Adhesives and repair tapes are essential tools in any museum collections department. Sadly, none of those used at Whangārei Museum are packaged quite as prettily as this 1920s reel of Nulli Secundus tape.
Housed in a red cylindrical tinplate reel is a roll of matching red linen adhesive tape that was recently acquired by the museum.
Gold writing advertises the product as "Adhesive tape for repairing music & books" with "British Manufacture". A die-cut tinplate butterfly adorns the top of the roll above the branding "Nulli Secundus Brand Registered Design".
The range of Nulli Secundus stationary was produced by brand Samuel Jones & Co and included a similar reel of light brown waxed paper tape. As well as fixing music (sheet) and books, this tape could be used to mend bank notes. Nulli secundus is Latin for "second to none".
The Jones paper company was founded in 1810 by Londoner Edward Jones, who started in the paper staining business at the age of 10 years. Later on Edward purchased a mill in Pickford, Hertfordshire, England and ran a business as a wholesale stationer and hot presser.
His business was later expanded by his son Samuel who gave his name "Samuel Jones" to the company. In turn, Samuel's son James took over in 1874, adding on the "and Company" to the business name.
Since 1840, letters were prepaid for by adhering on a stamp, as we do today. The earliest stamps were made sticky by hand rolling or brushing acacia gum on their reverse.
Companies like Samuel Jones specialised in producing pre-gummed papers for self-adhesive stamps and posters. In the early 1900s, the business expanded through revolutions in the process of mass printing blank sheets of gummed paper which did not curl (a previous problem) to provide to printers.
Due to their success the company had mills in Camberwell, Surrey, Letchworth, St Neots and Ware in England and in Tillicoultry, Scotland. At this point they were also producing gummed tapes and were operating from a London office.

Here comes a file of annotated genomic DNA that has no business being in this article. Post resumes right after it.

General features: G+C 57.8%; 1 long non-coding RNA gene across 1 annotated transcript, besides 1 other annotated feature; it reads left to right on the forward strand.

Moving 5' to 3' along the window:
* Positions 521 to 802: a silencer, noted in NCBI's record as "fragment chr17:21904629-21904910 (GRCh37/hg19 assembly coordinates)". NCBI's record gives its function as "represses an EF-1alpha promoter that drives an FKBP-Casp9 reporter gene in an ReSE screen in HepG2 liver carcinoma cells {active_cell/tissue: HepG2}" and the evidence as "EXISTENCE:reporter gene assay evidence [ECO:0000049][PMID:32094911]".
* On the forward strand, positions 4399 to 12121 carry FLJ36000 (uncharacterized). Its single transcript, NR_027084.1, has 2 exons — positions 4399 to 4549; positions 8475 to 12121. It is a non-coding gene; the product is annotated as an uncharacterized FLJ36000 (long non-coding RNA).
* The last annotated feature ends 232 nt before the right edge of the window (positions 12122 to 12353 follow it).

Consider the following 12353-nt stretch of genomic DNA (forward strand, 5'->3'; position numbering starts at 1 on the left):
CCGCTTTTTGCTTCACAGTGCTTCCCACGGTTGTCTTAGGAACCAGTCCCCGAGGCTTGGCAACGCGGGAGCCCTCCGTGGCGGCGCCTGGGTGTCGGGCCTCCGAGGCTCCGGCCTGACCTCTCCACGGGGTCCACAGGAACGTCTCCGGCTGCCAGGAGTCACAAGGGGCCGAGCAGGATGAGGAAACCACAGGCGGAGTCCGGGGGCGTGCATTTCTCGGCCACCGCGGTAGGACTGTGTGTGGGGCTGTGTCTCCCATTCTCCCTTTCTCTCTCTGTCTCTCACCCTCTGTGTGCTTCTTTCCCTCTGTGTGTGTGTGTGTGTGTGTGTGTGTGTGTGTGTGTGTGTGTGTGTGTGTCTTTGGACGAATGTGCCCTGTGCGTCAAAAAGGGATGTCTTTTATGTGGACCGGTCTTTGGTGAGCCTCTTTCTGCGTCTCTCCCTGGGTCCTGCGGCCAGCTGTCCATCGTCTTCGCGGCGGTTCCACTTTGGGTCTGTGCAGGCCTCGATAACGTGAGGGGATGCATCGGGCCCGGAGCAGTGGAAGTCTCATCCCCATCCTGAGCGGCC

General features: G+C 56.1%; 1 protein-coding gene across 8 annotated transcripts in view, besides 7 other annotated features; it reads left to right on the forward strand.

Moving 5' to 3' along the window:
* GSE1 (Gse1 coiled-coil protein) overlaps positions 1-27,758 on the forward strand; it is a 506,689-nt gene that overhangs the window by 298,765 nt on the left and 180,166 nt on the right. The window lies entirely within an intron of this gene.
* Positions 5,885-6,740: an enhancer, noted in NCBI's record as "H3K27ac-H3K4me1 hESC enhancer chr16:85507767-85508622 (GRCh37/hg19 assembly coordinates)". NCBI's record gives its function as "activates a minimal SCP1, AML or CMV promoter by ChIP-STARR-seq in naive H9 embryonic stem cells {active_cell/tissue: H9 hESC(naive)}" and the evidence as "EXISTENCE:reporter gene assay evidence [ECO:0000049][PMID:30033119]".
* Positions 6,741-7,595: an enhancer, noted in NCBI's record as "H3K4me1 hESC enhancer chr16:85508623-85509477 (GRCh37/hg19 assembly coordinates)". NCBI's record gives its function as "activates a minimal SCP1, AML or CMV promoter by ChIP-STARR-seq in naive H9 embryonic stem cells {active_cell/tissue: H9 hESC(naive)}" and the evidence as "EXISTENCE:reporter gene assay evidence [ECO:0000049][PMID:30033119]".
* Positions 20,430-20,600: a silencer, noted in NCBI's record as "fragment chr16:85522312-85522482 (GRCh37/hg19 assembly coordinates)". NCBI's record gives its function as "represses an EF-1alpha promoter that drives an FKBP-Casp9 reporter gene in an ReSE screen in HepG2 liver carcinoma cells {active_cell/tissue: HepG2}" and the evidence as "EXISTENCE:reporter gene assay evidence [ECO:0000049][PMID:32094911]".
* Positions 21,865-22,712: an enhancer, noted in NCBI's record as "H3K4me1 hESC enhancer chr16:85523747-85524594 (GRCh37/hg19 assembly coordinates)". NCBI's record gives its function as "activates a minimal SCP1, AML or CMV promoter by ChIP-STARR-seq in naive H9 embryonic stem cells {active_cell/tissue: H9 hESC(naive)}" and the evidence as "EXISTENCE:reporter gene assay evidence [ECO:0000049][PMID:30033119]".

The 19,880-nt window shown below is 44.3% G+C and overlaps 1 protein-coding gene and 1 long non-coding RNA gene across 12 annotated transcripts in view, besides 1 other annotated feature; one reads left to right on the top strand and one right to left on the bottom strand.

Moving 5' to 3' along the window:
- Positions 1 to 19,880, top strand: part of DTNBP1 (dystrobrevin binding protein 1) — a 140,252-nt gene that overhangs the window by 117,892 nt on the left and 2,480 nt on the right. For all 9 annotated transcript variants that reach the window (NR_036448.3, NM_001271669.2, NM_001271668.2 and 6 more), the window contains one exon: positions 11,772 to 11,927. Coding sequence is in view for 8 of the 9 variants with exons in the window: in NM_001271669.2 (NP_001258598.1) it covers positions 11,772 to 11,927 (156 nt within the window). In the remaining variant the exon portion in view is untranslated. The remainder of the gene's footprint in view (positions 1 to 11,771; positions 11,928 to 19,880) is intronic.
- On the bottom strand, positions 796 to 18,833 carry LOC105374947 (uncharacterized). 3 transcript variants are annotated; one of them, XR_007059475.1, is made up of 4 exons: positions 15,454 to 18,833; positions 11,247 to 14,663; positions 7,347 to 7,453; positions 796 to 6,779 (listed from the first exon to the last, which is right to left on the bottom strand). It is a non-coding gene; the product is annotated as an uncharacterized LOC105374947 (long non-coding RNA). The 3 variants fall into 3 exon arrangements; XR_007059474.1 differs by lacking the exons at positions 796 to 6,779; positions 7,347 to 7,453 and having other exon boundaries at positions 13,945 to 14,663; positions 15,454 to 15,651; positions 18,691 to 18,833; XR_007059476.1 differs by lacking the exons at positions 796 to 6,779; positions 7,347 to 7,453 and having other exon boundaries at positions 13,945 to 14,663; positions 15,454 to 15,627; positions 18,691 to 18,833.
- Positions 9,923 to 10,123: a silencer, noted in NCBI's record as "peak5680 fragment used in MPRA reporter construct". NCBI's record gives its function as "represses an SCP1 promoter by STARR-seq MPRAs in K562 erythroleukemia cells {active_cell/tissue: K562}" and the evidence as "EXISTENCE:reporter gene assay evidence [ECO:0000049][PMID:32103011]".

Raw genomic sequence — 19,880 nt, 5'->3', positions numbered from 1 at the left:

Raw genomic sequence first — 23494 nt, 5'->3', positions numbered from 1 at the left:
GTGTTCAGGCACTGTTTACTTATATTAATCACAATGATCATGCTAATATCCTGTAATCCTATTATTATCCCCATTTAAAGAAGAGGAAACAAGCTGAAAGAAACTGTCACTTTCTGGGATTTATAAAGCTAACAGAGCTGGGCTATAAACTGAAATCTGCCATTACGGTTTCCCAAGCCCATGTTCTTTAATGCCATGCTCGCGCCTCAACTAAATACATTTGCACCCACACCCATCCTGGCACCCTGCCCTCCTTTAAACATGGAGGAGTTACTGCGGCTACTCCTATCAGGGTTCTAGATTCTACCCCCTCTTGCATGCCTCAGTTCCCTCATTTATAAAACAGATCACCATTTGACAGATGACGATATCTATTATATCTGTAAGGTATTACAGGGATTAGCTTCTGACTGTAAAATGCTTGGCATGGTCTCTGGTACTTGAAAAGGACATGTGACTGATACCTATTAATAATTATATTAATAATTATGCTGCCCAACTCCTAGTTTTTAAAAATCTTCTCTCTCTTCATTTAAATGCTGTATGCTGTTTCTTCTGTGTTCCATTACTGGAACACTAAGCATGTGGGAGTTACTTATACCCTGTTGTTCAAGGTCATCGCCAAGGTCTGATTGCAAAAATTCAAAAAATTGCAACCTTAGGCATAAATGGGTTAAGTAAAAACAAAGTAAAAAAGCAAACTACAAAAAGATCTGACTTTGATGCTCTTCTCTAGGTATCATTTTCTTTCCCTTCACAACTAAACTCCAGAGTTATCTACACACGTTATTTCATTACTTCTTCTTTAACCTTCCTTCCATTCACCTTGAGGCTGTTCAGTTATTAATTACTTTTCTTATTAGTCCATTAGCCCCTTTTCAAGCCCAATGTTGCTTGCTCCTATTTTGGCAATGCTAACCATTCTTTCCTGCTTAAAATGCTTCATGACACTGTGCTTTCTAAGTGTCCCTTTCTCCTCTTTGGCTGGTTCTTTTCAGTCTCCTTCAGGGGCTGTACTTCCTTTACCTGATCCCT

To date our little red tape reel, we had to look at various developments. The iconic branding was a good place to start. Advertising shows that from 1912 Samuel Jones and Co started to use their iconic butterfly emblem, based on the Camberwell Beauty butterfly (Vanessa antiopa).
While a butterfly seems an odd advertisement for gummed paper, the connection lies in their Camberwell mill location, while the more important purpose was to highlight their ability to print multiple colours at once with a yellow, blue and black butterfly.
By the 1920s, Samuel Jones & Co had become a limited company and in 1929 advertised coated papers, fancy papers, sealing and labelling machines, bottled gum and "many stationery lines", including Nulli Secundus.
The fineness of the gold lettering and butterfly logo suggest that our red tape is an early piece from the post-1929 Nulli Secundus stationery line, as a later model in the British Museum features bolder white writing and logo, reminiscent of 1930s advertising.
The firm continued until, in 1966, it joined the Wiggis Teape Group. Their historic successes include a contract to produce Births stamps, being the first makers of self-adhesive labels, ticket development with London Transport and even patents for fire extinguishers.
It is amazing how much history can be bottled up in such a small artefact; a functional and beautiful result of one of Britain's leading stationary enterprises.
• Georgia Kerby is exhibitions curator, Whangārei Museum at Kiwi North.